Close on half of remote workers want a four-day week
New research by Instant Offices has revealed the mental health impact of working remotely and the perks employees are demanding to alleviate it; with flexible hours and a shorter working week coming out top.
According to the data, nearly two-thirds (59%) of respondents said they wanted flexible hours to help them cope, and the second placed benefit was demand for a four-day week; the preferred option for nearly half (45%) of respondents.
The research revealed the extent to which employees are struggling with working remotely, with the warning that if employers do not do something about it, they could also be facing a mental health epidemic.
The data suggested that an estimated 828,000 workers are now suffering from the signs of work-related stress and/or anxiety and depression.
The research found that the difficulties workers face included not feeling like they were able to unplug from work (by 27% of respondents); having difficulties communicating to their peers/managers (16%); feeling lonely (16%) and having distractions at home (15%).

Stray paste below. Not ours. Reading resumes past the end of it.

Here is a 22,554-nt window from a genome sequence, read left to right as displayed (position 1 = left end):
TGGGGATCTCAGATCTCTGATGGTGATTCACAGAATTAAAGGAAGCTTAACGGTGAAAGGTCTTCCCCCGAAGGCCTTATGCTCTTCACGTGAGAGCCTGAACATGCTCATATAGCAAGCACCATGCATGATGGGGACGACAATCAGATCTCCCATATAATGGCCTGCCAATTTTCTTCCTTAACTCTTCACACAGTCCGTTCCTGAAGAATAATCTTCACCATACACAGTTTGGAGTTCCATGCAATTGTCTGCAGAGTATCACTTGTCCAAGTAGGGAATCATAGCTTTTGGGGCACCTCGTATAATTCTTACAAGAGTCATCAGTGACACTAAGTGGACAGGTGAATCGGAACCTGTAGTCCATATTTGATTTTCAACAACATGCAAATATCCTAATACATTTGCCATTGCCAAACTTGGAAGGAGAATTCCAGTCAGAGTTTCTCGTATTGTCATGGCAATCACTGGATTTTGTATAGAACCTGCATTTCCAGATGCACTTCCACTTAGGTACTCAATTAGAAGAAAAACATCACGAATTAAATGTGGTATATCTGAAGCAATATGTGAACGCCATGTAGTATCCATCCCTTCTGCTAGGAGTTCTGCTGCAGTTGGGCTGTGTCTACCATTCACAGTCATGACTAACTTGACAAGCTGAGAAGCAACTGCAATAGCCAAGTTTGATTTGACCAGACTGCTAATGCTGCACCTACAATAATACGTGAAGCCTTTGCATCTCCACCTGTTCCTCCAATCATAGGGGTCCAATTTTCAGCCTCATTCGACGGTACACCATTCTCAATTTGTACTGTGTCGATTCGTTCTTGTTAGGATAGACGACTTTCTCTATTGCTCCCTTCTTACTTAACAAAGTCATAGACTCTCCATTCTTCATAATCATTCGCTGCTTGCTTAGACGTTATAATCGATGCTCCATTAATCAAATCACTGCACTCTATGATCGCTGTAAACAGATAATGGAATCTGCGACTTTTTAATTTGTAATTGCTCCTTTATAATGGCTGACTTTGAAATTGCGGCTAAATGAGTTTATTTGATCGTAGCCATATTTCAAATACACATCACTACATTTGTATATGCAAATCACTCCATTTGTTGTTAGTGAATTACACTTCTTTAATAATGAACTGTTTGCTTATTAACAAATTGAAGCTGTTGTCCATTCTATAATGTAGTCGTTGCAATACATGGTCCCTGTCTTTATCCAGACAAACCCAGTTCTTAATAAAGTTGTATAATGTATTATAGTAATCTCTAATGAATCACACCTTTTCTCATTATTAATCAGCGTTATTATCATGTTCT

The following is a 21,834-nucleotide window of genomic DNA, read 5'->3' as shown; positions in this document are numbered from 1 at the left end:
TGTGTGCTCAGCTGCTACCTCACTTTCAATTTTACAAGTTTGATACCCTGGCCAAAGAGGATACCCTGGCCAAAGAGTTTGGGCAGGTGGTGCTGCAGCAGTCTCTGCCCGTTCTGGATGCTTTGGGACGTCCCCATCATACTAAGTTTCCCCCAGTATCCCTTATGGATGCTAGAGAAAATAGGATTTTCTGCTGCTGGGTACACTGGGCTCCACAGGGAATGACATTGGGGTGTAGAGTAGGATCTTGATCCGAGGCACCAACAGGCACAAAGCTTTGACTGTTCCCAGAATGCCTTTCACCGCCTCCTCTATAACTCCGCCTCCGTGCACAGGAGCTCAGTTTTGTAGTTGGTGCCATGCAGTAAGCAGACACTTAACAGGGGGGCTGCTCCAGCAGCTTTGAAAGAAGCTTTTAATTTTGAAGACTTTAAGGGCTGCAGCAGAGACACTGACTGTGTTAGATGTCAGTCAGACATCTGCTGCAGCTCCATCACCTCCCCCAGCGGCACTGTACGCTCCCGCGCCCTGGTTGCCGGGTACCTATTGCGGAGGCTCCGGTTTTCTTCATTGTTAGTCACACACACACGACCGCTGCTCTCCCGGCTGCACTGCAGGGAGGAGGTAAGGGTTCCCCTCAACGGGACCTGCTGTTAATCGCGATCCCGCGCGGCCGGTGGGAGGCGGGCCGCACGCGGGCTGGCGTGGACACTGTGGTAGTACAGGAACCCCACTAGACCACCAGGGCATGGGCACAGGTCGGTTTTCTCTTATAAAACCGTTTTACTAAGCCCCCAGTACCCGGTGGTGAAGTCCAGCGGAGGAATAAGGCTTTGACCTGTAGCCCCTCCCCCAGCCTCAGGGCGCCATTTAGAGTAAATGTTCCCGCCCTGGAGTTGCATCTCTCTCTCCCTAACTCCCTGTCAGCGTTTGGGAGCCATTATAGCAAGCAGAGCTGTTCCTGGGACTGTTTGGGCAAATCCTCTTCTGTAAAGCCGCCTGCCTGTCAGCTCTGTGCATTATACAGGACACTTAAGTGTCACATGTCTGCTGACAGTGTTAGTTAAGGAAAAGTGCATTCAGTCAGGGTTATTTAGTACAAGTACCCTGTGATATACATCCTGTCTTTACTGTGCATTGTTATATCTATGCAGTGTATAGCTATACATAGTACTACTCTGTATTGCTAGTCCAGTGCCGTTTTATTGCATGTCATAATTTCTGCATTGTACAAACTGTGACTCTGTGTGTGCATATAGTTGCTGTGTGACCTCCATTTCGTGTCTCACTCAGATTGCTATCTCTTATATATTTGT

In addition to this, one in eight (12%) said they were having difficulty staying motivated.
The most-requested perk by employees shows that they want to feel like they have more control over their working lives, with the top five wants also including having fewer meetings (from 33% of those polled) and having mental health days (from 32%).
Lee Chambers, environmental psychologist and wellbeing trainer, said: “Managers need to be more conscious of the challenges different households face. Encouraging flexibility, self-care, and regular check-ins is key to reducing stress.
“Now is a perfect time for business’ encourage morning catch-ups, remote Friday drinks, yoga sessions or training sessions. This is a great way to keep employees engaged and busy.”
Only last week, affiliate marketing network, Awin revealed how successful its four-day working trial had become.